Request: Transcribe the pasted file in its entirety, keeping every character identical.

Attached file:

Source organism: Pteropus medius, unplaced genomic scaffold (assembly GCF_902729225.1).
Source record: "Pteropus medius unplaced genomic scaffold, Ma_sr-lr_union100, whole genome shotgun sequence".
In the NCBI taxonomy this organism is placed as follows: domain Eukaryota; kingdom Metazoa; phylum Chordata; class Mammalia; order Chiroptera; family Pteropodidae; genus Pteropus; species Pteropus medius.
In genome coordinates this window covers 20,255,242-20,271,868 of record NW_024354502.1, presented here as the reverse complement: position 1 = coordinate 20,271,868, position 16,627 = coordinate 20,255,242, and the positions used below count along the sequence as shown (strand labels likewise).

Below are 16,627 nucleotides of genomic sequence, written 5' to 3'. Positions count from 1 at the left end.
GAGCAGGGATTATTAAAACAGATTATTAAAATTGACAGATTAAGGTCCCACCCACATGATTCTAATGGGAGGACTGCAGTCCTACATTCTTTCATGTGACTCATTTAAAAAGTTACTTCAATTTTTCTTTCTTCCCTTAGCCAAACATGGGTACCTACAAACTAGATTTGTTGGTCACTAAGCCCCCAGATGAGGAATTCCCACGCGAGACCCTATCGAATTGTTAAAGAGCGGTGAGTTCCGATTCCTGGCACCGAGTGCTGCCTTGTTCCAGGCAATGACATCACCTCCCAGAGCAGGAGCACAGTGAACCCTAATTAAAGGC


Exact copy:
Source organism: Pteropus medius, unplaced genomic scaffold (assembly GCF_902729225.1).
Source record: "Pteropus medius unplaced genomic scaffold, Ma_sr-lr_union100, whole genome shotgun sequence".
In the NCBI taxonomy this organism is placed as follows: domain Eukaryota; kingdom Metazoa; phylum Chordata; class Mammalia; order Chiroptera; family Pteropodidae; genus Pteropus; species Pteropus medius.
In genome coordinates this window covers 20,255,242-20,271,868 of record NW_024354502.1, presented here as the reverse complement: position 1 = coordinate 20,271,868, position 16,627 = coordinate 20,255,242, and the positions used below count along the sequence as shown (strand labels likewise).

Below are 16,627 nucleotides of genomic sequence, written 5' to 3'. Positions count from 1 at the left end.
GAGCAGGGATTATTAAAACAGATTATTAAAATTGACAGATTAAGGTCCCACCCACATGATTCTAATGGGAGGACTGCAGTCCTACATTCTTTCATGTGACTCATTTAAAAAGTTACTTCAATTTTTCTTTCTTCCCTTAGCCAAACATGGGTACCTACAAACTAGATTTGTTGGTCACTAAGCCCCCAGATGAGGAATTCCCACGCGAGACCCTATCGAATTGTTAAAGAGCGGTGAGTTCCGATTCCTGGCACCGAGTGCTGCCTTGTTCCAGGCAATGACATCACCTCCCAGAGCAGGAGCACAGTGAACCCTAATTAAAGGC